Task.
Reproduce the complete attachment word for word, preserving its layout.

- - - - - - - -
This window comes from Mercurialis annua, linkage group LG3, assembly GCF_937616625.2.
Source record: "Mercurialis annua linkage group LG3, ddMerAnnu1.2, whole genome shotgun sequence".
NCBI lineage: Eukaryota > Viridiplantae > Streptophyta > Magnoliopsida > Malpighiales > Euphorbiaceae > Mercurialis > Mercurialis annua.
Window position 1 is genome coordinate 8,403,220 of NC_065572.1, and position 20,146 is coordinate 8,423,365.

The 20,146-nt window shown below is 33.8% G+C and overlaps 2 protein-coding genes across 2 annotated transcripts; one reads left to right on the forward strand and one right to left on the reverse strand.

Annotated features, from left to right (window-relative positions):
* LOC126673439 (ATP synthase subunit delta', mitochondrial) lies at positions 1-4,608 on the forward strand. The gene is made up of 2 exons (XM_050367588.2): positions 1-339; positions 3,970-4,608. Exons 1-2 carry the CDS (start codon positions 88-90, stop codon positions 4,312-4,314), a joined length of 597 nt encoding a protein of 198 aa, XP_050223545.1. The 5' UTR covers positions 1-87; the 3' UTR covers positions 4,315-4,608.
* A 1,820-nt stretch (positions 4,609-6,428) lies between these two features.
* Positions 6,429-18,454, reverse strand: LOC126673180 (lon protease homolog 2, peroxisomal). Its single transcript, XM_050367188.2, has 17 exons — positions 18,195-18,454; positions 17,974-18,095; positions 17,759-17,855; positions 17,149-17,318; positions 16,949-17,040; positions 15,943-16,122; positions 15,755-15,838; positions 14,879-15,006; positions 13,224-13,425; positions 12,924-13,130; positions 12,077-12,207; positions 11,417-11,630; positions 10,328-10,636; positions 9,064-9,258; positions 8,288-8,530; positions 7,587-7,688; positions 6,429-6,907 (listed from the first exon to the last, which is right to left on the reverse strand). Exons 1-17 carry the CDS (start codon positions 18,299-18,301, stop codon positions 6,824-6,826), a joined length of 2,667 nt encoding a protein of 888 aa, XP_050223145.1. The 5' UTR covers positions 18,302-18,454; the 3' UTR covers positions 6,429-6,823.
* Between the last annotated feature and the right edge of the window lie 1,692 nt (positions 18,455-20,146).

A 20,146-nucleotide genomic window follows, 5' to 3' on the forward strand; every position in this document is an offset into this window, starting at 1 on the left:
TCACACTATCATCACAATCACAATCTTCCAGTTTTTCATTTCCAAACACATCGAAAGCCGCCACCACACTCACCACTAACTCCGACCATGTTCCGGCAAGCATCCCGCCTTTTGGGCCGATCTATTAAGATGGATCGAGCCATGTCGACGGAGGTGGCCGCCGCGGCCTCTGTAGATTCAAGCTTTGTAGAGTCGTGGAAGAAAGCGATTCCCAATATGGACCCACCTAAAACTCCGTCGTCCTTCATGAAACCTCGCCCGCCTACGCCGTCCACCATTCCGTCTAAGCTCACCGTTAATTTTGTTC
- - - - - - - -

This window comes from Mercurialis annua, linkage group LG3, assembly GCF_937616625.2.
Source record: "Mercurialis annua linkage group LG3, ddMerAnnu1.2, whole genome shotgun sequence".
NCBI lineage: Eukaryota > Viridiplantae > Streptophyta > Magnoliopsida > Malpighiales > Euphorbiaceae > Mercurialis > Mercurialis annua.
Window position 1 is genome coordinate 8,403,220 of NC_065572.1, and position 20,146 is coordinate 8,423,365.

The 20,146-nt window shown below is 33.8% G+C and overlaps 2 protein-coding genes across 2 annotated transcripts; one reads left to right on the forward strand and one right to left on the reverse strand.

Annotated features, from left to right (window-relative positions):
* LOC126673439 (ATP synthase subunit delta', mitochondrial) lies at positions 1-4,608 on the forward strand. The gene is made up of 2 exons (XM_050367588.2): positions 1-339; positions 3,970-4,608. Exons 1-2 carry the CDS (start codon positions 88-90, stop codon positions 4,312-4,314), a joined length of 597 nt encoding a protein of 198 aa, XP_050223545.1. The 5' UTR covers positions 1-87; the 3' UTR covers positions 4,315-4,608.
* A 1,820-nt stretch (positions 4,609-6,428) lies between these two features.
* Positions 6,429-18,454, reverse strand: LOC126673180 (lon protease homolog 2, peroxisomal). Its single transcript, XM_050367188.2, has 17 exons — positions 18,195-18,454; positions 17,974-18,095; positions 17,759-17,855; positions 17,149-17,318; positions 16,949-17,040; positions 15,943-16,122; positions 15,755-15,838; positions 14,879-15,006; positions 13,224-13,425; positions 12,924-13,130; positions 12,077-12,207; positions 11,417-11,630; positions 10,328-10,636; positions 9,064-9,258; positions 8,288-8,530; positions 7,587-7,688; positions 6,429-6,907 (listed from the first exon to the last, which is right to left on the reverse strand). Exons 1-17 carry the CDS (start codon positions 18,299-18,301, stop codon positions 6,824-6,826), a joined length of 2,667 nt encoding a protein of 888 aa, XP_050223145.1. The 5' UTR covers positions 18,302-18,454; the 3' UTR covers positions 6,429-6,823.
* Between the last annotated feature and the right edge of the window lie 1,692 nt (positions 18,455-20,146).

A 20,146-nucleotide genomic window follows, 5' to 3' on the forward strand; every position in this document is an offset into this window, starting at 1 on the left:
TCACACTATCATCACAATCACAATCTTCCAGTTTTTCATTTCCAAACACATCGAAAGCCGCCACCACACTCACCACTAACTCCGACCATGTTCCGGCAAGCATCCCGCCTTTTGGGCCGATCTATTAAGATGGATCGAGCCATGTCGACGGAGGTGGCCGCCGCGGCCTCTGTAGATTCAAGCTTTGTAGAGTCGTGGAAGAAAGCGATTCCCAATATGGACCCACCTAAAACTCCGTCGTCCTTCATGAAACCTCGCCCGCCTACGCCGTCCACCATTCCGTCTAAGCTCACCGTTAATTTTGTTC